Acrylic Landscape Paintings by Stephen Quiller

“Watermedia painting has a long history,” says Stephen Quiller in the August 2014 issue of Watercolor Artist. “Most of the best-known watercolor masters, including Joseph Mallord William Turner, William Blake, Winslow Homer, John Singer Sargent, Charles E. Burchfield and John Marin, used opaque gouache, wax, India ink or charcoal along with transparent watercolor in their works. I’m sure they felt that as long as these media were compatible with watercolor and added to the expression of their creative vision, then that was all that mattered. Developed as an artist’s medium in the late 1940s, acrylic is the most exciting new development in art media of our age. It’s durable, permanent and won’t crack or yellow with age. I’ve found it to be a most beautiful and exciting medium that has added to my watermedia vocabulary.”

Stephen Quiller acrylic landscape painting

Autumn Patterns Off Lime Creek study

Stephen Quiller painted Study, Autumn Patterns Off Lime Creek (acrylic watermedia on Aquabord, 16 x 12) on location at a site close to his studio. “I washed a transparent undertone starting with a cadmium yellow light at the top and gradating to cadmium yellow medium and cadmium yellow deep toward the bottom,” he says. “I did most of the rest of the painting transparently, developing the tree patterns and lifting back to the undertone. I painted the blue-violet mountain forms and tree shadows with translucent and opaque applications.”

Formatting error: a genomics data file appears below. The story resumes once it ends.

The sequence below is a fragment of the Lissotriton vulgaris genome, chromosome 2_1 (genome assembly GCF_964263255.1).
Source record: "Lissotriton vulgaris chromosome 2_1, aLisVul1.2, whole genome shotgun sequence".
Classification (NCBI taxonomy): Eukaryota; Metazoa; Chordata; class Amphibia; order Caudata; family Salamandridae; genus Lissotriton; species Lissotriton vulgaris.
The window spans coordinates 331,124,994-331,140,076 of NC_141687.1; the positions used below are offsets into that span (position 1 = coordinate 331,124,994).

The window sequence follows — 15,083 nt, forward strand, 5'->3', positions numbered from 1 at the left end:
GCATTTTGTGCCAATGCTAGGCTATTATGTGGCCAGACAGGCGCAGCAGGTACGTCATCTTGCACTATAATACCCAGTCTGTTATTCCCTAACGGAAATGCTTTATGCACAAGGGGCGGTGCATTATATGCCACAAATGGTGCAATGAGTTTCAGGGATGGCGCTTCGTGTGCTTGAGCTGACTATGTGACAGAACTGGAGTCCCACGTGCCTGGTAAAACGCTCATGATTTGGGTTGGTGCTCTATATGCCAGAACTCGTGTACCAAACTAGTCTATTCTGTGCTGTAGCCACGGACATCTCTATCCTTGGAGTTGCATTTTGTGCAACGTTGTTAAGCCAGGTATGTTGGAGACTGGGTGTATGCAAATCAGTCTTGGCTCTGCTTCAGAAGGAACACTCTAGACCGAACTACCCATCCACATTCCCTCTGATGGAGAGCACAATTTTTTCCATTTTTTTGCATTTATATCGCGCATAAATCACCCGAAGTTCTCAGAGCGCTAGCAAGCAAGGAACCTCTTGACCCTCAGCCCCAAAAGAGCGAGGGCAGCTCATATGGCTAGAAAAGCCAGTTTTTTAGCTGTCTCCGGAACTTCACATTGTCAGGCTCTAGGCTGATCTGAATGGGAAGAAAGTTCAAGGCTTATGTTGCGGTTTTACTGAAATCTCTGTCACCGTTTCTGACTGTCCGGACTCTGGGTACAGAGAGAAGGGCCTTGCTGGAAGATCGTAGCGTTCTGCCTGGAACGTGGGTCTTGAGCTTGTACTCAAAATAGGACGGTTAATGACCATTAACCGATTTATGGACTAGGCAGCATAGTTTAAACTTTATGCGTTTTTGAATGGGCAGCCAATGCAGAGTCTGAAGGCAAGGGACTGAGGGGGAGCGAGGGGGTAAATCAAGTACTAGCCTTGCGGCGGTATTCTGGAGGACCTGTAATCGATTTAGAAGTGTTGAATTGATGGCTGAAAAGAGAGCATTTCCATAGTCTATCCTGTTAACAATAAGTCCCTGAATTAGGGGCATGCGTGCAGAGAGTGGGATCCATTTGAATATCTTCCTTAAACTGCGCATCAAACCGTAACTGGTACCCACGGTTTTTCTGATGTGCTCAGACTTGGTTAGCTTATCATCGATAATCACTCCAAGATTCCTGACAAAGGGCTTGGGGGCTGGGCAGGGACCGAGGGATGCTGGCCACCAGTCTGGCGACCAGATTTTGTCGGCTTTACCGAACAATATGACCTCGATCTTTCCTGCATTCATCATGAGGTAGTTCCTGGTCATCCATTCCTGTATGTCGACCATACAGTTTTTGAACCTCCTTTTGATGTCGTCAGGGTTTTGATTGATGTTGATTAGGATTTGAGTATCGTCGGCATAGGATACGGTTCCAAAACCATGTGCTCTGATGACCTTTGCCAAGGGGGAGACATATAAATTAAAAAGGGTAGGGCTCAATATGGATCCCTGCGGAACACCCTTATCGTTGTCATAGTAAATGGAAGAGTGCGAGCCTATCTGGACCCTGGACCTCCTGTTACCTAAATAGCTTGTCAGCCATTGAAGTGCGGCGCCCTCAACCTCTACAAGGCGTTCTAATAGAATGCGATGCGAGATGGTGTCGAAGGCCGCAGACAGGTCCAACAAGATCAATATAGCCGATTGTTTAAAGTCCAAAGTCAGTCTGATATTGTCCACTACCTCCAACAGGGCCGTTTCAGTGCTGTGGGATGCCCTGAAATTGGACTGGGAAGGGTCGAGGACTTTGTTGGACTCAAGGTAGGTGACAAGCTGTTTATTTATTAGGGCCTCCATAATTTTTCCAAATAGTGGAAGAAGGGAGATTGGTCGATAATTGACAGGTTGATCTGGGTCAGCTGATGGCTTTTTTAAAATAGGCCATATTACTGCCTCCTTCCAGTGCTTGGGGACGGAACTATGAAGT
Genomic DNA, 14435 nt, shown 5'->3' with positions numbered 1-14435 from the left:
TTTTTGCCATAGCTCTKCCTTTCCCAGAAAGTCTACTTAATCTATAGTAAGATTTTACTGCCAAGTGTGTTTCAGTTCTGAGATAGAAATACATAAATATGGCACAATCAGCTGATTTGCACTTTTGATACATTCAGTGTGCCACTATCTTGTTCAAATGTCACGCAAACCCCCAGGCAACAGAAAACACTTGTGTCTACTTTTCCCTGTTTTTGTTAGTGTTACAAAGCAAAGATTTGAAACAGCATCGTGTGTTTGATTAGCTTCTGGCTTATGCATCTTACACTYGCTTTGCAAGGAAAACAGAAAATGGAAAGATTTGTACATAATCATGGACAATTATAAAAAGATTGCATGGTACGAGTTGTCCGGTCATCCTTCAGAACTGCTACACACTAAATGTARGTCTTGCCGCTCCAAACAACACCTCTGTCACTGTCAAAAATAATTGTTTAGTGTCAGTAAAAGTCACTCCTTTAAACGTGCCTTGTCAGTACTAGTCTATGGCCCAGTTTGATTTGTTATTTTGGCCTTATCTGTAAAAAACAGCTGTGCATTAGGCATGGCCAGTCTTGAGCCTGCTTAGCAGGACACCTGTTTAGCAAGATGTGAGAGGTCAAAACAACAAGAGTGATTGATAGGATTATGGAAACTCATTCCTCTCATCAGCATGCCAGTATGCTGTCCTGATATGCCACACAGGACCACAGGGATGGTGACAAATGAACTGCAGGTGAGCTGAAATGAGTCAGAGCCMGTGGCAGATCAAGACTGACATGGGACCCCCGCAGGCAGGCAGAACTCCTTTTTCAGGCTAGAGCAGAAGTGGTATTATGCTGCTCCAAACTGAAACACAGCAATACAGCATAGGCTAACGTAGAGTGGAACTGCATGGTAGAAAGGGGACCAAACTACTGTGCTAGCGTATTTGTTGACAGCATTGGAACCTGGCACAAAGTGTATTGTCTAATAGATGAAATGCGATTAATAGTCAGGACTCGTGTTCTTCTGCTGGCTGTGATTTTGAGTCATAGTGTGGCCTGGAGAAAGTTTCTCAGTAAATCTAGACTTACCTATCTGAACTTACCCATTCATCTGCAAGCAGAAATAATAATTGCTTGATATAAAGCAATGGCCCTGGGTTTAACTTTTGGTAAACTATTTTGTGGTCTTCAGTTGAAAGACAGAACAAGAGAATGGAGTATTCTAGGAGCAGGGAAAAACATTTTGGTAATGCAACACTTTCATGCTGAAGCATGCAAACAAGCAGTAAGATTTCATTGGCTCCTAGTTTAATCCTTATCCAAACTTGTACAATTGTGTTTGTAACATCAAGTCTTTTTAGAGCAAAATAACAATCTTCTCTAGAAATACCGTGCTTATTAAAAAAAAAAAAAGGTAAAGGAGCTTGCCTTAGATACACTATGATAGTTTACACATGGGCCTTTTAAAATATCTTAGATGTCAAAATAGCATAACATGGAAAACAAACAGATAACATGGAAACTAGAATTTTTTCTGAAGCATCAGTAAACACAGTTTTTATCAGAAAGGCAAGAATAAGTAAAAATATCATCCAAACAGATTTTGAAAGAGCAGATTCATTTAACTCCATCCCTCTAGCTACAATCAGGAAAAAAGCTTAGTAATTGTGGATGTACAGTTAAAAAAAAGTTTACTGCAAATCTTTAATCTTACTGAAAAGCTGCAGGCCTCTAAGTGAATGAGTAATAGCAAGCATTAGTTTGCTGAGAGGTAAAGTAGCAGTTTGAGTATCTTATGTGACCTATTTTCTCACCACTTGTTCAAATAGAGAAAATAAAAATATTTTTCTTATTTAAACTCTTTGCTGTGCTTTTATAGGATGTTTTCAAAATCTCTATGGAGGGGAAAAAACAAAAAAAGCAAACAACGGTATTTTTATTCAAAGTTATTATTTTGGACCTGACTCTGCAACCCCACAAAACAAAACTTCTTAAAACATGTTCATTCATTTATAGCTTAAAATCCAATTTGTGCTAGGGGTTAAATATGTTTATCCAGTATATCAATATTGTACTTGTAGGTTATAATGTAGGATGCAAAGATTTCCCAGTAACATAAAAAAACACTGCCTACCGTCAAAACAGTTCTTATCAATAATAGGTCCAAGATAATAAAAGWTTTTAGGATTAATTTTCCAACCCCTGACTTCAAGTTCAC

landscape painting

Ice Fishermen Road Canyon

“In Ice Fishermen, Road Canyon (acrylic watermedia on 300 lb. rough Waterford watercolor paper, 38 1/2 x 26 1/2), I wet a large piece of heavy watercolor paper and washed in transparent warm color,” says Quiller. “In this mix I also used some transparent metallic gold acrylic, which sets off the light and shimmer of the ice and background forms. Most of this painting is transparent and translucent contrasted with the opaque shapes of sky, tree shadow and yellow-white snow clumps.”

 

Stephen Quiller acrylic painting

Nasturtiums and Petunias Rio Grande Patterns

Quiller’s inspiration for Nasturtiums & Petunias, Rio Grande Patterns (acrylic watermedia on Crescent Watercolor Board #5114, 36 x 24) came from a view from his studio deck. “I hung a pot of flowers on the deck and noticed its contrast with the dark spruce, water and mountain forms,” he says. “I began by wetting the board and charging in the bright red to yellow-orange of the flowers. I then built the dark tree patterns around the flowers and painted the light opaque negative patterns around the spruce.”

Stephen Quiller shares more about his approach to painting acrylics in the August 2014 issue of Watercolor Artist.


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